Jump ahead forty years, and one can see a culture industry that is aware of this consumer consciousness. Moreover, we live now in an era where consumer consciousness can actually aid in winning over consumers. Ads, movies, and even politicians know that they are addressing what my mentor, Kathleen Moran, dubbed the 'cynical spectator.' The culture industry, then, often creates a cynical spectator position which can exist *within* the terms (both ideological and narratological) of a particular cultural object. An example of this can be found in Sprites recent ad campaign, which targets a viewer who is familiar with the techniques of advertising. The radio ads feature an angry voice ironically exclaiming, 'I believe that wearing a particular brand of basketball shoes will make me play like Michael Jordan. I believe that drinking this soft drink will make me popular.' The ad *seems* to be deconstructing the nature of advertising. After all, it points to the ridiculousness of commodity fetishism by overtly stating the ideological message which most ads keep covertly hidden in images and associations. Sprite, however, *uses* the consumer fetishism which its commercials seem to reveal.
Reality Bites gives the viewer a similarly cynical version of Barthesian myths. Like many contemporary movies, Reality Bites chief topic is consumerism. Lelaina, Troy, and Vicki constitute a community of slackers who offer campy and cynical interpretations of commodities. Take Vicki's cynicism in the convenience market: Since the slackers lack the cash for a pizza, Lelaina suggests that they eat what she can acquire using her father's gas card. Vicki calls this 'eat[ing] gas.' Vicki's comment at once makes fun of the absurdity of this consumer transaction, as well as celebrates Lelaina's creativity in finding an ironic strategy for dealing with hunger. Lelaina's father, of course, had intended that the card be used only to buy gas. By limiting his financial aid to his daughter, Lelainas father believed he could begin to cut the apron strings. Creative and cynical, Lelaina figures out a hole in the system. Yet her strategy to beat her material scarcity does not in any way fix or escape the economic structure which creates them.
While Stiller imagines a group of young adults at a relative material disadvantage, he cannot imagine a solution to their need outside of consumerism. Their identities are too intimately connected to the products with which they surround themselves. Even though the characters reveal the ridiculousness of giving commodities magical qualities, the film makes them a 'natural' part of the slackers' surroundings. Indeed, the characters' primary mode of communication with each other is *through* their relationships with commodities. They circle around the television watching 70s re-runs, they shop, they enjoy Big Gulps. It's difficult to remember any scene in the movie in which the characters aren't displaying their relationships to commodities.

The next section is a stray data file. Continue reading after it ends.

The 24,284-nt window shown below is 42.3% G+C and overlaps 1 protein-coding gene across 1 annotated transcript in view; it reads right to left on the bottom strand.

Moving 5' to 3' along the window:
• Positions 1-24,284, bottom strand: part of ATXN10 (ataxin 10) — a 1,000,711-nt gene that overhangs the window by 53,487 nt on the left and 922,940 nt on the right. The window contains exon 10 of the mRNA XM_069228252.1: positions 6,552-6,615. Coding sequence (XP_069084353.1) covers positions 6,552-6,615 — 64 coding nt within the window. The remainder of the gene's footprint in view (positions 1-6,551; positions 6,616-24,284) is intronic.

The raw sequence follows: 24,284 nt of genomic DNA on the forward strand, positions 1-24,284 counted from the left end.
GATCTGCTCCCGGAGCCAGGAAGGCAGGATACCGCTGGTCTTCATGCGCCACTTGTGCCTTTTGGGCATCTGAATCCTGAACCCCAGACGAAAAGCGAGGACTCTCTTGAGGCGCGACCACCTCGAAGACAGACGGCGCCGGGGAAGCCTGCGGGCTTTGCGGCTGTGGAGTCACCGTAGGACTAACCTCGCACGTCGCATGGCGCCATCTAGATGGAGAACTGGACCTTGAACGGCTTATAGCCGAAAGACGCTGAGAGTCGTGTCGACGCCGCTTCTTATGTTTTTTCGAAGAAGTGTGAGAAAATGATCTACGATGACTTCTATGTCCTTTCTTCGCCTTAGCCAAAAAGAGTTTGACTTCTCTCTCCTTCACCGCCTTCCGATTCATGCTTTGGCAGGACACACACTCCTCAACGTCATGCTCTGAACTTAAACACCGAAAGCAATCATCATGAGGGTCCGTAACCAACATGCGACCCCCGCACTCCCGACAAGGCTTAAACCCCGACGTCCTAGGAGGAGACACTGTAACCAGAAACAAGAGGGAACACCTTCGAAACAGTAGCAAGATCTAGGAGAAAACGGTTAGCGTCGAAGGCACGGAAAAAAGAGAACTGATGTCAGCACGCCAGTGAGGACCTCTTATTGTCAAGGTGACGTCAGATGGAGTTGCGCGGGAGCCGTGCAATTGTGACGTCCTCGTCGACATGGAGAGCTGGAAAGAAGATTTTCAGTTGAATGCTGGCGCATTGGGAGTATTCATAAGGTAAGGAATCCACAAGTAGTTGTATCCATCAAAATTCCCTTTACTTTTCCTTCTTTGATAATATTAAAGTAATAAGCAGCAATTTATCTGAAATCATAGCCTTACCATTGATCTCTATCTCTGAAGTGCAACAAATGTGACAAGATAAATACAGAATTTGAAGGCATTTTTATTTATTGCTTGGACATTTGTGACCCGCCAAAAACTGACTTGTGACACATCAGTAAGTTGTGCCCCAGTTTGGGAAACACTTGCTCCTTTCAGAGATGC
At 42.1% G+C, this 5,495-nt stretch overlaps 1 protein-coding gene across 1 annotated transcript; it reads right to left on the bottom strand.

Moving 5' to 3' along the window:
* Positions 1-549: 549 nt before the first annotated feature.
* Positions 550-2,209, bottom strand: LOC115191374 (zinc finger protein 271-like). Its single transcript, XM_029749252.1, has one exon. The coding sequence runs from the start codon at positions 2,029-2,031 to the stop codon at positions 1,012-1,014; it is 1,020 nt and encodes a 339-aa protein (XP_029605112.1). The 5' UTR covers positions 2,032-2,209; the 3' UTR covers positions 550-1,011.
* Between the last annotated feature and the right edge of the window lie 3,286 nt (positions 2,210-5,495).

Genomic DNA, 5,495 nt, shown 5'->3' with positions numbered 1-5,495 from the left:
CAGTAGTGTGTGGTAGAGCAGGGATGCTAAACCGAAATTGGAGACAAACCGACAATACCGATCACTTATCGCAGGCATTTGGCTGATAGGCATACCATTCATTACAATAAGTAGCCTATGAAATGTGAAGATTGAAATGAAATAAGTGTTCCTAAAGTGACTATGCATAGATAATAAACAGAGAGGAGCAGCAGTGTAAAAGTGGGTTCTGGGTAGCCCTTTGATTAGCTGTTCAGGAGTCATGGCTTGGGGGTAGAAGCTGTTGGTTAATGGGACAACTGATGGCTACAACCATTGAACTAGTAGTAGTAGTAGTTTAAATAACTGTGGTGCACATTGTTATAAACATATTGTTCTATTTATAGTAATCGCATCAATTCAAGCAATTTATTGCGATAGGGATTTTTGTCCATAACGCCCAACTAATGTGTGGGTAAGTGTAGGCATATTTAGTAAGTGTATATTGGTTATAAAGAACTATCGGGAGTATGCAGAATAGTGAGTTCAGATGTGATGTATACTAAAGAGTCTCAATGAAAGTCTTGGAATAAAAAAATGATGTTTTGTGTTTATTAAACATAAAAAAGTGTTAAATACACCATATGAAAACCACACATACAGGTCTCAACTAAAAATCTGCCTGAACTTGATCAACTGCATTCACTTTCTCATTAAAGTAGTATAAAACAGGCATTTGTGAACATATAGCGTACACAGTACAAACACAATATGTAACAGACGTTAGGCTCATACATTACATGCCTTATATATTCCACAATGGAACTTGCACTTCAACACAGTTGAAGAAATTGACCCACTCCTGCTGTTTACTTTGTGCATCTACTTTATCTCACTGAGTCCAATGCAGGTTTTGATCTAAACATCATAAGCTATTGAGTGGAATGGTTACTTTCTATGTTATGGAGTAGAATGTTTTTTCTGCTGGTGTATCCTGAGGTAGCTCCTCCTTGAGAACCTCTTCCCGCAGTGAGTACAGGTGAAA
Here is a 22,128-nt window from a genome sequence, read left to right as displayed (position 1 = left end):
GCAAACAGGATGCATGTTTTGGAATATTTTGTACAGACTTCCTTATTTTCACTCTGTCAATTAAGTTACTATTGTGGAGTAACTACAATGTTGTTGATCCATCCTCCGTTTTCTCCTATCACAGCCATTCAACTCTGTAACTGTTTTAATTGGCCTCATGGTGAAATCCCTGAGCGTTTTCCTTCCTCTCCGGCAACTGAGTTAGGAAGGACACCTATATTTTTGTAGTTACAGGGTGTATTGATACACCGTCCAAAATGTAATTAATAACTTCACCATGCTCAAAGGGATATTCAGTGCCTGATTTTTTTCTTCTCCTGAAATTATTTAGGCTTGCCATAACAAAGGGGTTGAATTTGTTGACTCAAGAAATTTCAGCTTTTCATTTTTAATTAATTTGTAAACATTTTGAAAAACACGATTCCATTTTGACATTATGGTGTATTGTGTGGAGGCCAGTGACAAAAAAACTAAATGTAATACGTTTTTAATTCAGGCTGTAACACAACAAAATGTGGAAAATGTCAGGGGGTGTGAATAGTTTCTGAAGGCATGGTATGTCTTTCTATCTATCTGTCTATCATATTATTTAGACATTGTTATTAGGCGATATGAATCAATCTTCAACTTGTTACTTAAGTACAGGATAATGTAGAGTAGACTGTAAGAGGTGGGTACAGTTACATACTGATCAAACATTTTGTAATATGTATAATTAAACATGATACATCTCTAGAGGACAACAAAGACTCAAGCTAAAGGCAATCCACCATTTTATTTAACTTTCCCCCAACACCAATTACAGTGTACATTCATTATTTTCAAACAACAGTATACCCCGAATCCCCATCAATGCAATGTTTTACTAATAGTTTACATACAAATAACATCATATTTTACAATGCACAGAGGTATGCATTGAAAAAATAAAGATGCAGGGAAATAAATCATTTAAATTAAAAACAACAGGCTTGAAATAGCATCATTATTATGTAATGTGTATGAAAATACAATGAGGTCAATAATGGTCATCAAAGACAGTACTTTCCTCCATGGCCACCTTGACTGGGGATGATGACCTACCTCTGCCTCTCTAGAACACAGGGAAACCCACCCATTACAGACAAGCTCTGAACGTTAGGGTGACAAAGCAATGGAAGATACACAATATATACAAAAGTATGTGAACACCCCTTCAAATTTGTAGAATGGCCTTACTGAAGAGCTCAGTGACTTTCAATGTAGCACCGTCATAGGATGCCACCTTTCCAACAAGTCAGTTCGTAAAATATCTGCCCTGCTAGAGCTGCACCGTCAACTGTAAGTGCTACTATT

Reality Bites contains a type of advertising called product placement. In the forties and fifties, television shows like I Love Lucy would integrate advertisements into the show. Lucy might stop the plot to perform a skit about the usefulness of a product, or merely celebrate the smooth taste of Lucky Strikes. As evidenced by their omission in todays re-runs, these ads were not necessary to the plot and the scenes in which the products appear can be entirely cut out. Over the past ten years product placement ads have come back with a vengeance, only now they appear primarily in films, rather than television. Filmmakers are paid to include certain products in their films, and marketers target primarily upbeat films in order to give a positive association to their product. These ads are still mostly non-narrative, but now they are included in scenes which are integral to the plot.
Reality Bites displays the most recent shift in product placement advertising. Rather than merely taking a product and instilling it with the spirit of the film, Stiller instills his film with the spirit of particular products. Television ads most often depict packaged foods, like Pringles, as inspiring joyous community. Stiller depends on this image as he shows his characters bonding over such products.
Although Stiller gives the viewer a critical distance from particular fetishized objects, his inability to imagine a life apart from materialist desire creates an overall consumerist ideology. The cynicism provides a false 'inoculation' to the dominant ideology. That is, it presents a critique of consumer desire in order to recuperate consumerism as a whole. If we go back to the convenience store I can better illustrate my point. As the happy, but knowingly ironic, consumers bring their hyper-commodified food to the register, Vicki quips 'Did you know that Evian is naive spelled backwards?' Here, Vicki undermines the myth of bottled water — i.e., that imported water is of a higher quality than domestic; bottled water is better for one than tap water — by pointing out the hidden message behind the consumer ideology of buying water. Although she still buys the water, she makes it clear that she is better than the supposed 'naive' consumer (later personified by Mike) who would believe the myth. While the audience is in this cynical position of authority, Stiller slips in a plethora of product placements. We can clearly see all the products and their names. To complete the ad, the scene ends with a gleeful, music-video-like dance to 'My Sharona.' Stiller re-naturalizes the association between Pringles, Diet Coke, Evian and other products with fun, community, and, because of Vicki, hip consumerism.